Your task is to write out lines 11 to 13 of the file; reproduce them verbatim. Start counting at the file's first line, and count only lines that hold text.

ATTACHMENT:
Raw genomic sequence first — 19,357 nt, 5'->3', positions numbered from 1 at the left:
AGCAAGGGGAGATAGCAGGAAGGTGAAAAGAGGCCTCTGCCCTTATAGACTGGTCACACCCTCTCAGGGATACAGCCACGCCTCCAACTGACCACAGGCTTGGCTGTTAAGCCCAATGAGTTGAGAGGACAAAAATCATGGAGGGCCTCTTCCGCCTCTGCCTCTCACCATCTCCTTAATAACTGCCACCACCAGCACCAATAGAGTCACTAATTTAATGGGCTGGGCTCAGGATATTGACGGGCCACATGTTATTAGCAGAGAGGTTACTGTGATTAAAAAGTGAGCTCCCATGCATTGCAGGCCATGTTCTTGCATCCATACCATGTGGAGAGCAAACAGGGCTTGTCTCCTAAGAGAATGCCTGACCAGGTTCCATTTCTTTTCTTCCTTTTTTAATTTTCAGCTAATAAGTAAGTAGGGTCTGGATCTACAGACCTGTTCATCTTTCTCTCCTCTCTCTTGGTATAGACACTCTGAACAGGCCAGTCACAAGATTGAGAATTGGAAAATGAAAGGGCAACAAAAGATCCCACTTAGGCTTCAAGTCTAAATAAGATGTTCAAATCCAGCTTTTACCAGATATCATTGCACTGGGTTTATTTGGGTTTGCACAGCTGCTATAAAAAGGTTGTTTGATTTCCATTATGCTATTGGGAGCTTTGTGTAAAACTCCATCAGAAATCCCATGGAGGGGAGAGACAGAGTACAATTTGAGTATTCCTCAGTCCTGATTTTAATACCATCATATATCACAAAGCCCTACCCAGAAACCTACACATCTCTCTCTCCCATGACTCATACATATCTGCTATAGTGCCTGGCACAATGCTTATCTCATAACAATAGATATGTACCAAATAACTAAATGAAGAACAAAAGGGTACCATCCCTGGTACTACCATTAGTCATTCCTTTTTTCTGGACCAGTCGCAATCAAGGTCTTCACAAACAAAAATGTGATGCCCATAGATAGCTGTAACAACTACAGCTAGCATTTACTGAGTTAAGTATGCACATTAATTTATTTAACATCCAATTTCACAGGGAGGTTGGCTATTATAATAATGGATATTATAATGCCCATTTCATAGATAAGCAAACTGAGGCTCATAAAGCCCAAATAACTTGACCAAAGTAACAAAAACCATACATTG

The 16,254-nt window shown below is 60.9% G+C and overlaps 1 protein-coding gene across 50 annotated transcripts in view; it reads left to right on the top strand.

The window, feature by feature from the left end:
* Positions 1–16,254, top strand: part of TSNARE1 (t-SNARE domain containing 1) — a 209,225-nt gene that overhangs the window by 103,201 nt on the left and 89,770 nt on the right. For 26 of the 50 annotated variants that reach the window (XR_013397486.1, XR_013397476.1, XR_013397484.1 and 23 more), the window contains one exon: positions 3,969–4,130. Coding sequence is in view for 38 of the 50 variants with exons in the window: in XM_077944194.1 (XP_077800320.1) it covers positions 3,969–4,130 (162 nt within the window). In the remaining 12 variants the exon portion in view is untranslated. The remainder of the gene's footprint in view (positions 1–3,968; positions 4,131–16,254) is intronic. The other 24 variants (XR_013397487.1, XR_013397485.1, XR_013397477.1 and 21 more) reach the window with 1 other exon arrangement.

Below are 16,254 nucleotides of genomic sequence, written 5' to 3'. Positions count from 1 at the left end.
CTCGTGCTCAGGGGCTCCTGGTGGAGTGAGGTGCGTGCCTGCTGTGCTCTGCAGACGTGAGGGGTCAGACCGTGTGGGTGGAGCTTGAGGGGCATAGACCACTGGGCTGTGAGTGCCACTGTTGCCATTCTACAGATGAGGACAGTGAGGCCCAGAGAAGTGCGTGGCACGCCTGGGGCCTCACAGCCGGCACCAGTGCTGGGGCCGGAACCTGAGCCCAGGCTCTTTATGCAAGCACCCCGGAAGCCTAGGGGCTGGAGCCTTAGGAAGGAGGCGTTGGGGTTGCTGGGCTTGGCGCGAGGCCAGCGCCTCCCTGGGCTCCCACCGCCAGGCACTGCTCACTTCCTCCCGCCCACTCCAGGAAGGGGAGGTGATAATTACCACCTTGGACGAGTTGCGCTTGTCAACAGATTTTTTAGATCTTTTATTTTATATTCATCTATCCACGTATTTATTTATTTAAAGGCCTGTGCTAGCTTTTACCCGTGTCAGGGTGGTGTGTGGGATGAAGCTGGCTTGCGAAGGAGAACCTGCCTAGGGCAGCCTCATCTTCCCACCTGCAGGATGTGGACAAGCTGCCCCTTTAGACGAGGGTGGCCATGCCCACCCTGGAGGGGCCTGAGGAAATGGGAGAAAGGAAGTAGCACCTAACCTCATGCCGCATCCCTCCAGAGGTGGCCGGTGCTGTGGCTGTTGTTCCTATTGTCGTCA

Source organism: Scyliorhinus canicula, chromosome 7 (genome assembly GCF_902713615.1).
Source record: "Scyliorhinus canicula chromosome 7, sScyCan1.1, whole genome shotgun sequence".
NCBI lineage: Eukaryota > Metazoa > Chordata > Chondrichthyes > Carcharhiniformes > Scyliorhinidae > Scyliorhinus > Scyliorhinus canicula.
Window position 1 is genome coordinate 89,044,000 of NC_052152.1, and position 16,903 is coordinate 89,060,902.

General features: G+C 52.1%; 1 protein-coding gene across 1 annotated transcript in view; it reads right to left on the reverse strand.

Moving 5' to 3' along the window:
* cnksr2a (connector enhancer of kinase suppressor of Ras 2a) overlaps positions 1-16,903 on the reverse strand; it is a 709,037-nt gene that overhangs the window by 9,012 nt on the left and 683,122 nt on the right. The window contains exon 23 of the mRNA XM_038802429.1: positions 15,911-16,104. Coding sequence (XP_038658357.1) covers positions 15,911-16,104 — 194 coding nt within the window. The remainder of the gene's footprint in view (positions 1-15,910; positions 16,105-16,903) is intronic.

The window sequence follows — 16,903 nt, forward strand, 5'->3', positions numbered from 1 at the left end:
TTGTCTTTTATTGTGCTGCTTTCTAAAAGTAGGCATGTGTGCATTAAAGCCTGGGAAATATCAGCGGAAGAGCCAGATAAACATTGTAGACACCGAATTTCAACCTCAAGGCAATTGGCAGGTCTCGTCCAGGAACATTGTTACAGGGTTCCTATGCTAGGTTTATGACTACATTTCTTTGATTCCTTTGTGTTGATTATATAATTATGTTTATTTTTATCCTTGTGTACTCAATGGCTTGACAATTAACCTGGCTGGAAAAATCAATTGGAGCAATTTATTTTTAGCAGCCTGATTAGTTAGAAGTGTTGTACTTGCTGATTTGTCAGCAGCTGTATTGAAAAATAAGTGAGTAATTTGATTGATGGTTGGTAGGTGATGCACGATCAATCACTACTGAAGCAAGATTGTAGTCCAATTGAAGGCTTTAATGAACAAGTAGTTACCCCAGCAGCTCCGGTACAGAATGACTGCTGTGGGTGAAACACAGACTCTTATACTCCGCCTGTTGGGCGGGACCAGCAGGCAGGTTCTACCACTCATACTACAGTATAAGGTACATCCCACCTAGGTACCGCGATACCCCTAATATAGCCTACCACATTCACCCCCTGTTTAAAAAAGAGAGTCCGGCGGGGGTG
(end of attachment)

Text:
Window position 1 is genome coordinate 89,044,000 of NC_052152.1, and position 16,903 is coordinate 89,060,902.

General features: G+C 52.1%; 1 protein-coding gene across 1 annotated transcript in view; it reads right to left on the reverse strand.

Moving 5' to 3' along the window: